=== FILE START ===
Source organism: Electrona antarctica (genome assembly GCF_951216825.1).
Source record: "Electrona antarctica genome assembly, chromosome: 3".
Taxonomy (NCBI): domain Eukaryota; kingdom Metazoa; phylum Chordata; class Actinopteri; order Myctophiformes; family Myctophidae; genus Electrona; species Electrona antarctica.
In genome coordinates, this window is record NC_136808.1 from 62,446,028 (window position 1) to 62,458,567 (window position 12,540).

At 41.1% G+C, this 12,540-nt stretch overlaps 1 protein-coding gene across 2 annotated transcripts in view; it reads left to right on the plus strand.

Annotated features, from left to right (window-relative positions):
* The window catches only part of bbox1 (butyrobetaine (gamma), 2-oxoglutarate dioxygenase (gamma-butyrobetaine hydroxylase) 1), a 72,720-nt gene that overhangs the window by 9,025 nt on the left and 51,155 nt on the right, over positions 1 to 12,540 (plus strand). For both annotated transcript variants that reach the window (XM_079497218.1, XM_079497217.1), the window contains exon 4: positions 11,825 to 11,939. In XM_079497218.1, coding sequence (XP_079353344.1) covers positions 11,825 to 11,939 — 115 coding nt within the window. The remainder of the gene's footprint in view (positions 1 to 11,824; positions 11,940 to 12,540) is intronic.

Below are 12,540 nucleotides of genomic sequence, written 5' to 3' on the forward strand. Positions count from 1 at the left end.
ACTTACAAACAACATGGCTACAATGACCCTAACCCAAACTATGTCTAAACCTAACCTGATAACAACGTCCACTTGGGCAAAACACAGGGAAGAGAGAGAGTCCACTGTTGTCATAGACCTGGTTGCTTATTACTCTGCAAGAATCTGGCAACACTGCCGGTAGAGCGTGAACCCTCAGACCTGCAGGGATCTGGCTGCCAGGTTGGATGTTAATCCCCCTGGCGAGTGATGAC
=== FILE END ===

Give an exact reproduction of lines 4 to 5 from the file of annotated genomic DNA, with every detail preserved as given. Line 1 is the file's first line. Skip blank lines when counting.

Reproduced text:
In genome coordinates, this window is record NC_136808.1 from 62,446,028 (window position 1) to 62,458,567 (window position 12,540).

At 41.1% G+C, this 12,540-nt stretch overlaps 1 protein-coding gene across 2 annotated transcripts in view; it reads left to right on the plus strand.